Summer Home – Rustic Glam

Image Source: facebook.com/SamanthaPynn/photos

For my avid readers, you’ll know that I have a penchant for interior decorating programs. To fuel my addiction, Summer Home is the latest series I’ve added to my growing list of favourite home makeover shows. What makes this series unique is its focus on renovating summer homes – or holiday homes as we call them here in Australia. In each episode, host Samantha Pynn, aims to update rundown retreats trapped in a time warp, and transform them from boring to delightful getaways.

Image Source: hgtv.ca/summerhome/photos/#!/9

 The program has a laid back vibe that’s reflected in Samantha’s signature style. I have an affinity for her refreshing approach to decorating; it’s what I define as casual chic. With Samantha, you won’t find ostentatious fixtures, opulent or ornate focal points and quirky decorating concepts. Instead, Samantha’s creations are bright, cosy and inviting. Her designs are based on restrained elegance, understated rustic glam. She combines country with a classic, timeless comfort, yet modern feel.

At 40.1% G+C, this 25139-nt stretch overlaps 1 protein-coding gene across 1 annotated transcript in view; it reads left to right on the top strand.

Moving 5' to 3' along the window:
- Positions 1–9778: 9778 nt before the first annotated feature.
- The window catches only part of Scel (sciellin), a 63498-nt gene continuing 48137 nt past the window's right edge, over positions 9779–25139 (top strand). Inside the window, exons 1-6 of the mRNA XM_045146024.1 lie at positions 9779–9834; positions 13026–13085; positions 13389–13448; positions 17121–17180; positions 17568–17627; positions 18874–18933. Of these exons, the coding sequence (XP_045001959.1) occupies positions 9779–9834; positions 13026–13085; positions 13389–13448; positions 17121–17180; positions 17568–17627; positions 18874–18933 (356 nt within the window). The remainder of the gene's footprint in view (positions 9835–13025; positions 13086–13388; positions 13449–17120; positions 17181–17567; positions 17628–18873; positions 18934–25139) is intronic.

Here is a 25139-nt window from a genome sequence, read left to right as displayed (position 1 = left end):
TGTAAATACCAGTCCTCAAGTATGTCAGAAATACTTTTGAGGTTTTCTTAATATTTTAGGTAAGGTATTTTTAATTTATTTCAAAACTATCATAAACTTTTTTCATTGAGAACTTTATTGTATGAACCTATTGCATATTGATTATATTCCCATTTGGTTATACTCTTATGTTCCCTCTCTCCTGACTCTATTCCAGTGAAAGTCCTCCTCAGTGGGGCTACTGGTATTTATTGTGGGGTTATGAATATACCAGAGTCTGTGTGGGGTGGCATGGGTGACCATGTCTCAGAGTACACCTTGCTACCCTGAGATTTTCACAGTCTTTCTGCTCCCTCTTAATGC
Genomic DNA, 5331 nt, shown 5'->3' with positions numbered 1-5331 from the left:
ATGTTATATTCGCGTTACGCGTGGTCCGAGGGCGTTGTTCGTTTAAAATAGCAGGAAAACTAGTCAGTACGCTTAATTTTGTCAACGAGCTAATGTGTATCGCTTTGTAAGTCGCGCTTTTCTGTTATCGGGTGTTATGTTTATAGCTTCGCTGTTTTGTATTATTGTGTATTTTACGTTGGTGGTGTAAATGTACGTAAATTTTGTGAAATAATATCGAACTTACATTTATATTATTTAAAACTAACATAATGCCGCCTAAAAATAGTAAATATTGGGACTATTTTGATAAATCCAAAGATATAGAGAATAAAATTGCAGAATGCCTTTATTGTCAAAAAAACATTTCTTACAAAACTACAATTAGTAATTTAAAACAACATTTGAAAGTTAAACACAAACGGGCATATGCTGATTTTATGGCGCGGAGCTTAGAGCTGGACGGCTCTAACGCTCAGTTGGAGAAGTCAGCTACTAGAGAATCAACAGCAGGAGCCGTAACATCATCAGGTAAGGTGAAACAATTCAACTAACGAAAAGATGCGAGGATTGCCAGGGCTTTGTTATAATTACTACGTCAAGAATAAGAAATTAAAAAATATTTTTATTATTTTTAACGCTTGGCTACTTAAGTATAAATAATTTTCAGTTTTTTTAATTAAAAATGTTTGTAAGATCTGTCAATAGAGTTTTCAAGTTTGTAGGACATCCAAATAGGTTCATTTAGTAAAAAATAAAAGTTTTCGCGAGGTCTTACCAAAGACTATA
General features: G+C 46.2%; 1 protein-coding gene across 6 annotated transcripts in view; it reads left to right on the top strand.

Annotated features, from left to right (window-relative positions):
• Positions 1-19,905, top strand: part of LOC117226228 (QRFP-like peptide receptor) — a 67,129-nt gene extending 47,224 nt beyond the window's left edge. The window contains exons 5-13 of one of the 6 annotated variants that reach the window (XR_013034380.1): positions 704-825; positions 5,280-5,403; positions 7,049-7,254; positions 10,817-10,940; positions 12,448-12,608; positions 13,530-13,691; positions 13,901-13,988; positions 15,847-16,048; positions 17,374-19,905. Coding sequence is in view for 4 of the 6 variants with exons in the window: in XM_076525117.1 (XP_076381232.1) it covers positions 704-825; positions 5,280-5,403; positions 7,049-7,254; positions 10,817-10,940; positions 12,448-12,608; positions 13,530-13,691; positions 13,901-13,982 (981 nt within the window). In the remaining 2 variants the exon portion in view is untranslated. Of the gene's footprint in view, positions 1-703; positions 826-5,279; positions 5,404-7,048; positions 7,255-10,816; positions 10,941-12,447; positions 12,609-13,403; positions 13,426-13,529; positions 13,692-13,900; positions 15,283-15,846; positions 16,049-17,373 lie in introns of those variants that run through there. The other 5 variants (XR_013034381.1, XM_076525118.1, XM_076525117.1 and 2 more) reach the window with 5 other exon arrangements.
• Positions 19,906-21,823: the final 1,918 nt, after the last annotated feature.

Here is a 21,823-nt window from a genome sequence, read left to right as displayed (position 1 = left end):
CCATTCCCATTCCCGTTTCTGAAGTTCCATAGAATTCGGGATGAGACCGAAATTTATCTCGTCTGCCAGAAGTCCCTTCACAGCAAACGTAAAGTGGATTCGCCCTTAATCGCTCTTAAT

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Samantha provides practical solutions to breathing new life into a home. Where possible, she retains existing furniture to minimise costs but refreshes the pieces with new slip covers or re-upholstering. In addition to custom fixtures, Samantha also favours vintage accessories found in local thrift stores or antique shops to maintain a cottage charm.

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As the homes of her clients are often located along rivers, lakes or set amongst wooded areas, her designs are often nature inspired, so as not to divert from the character of the house. To keep the look fresh, she uses pops of colour with visual elements such as pillows, throw blankets, rugs and ornaments with soft colour pallets, floral prints mixed with muted geometric patterns and delicate textures.

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In some episodes, Samantha’s major challenge is maximising areas with limited space, creating a room that is both functional and flexible in terms of their layout, purpose and usage. She often achieves this with a splash of paint, new flooring, re-positioning furniture, adding fixtures with sleek minimalist features, dismantling walls or building cabinetry upwards instead of outwards – all to create the illusion of space.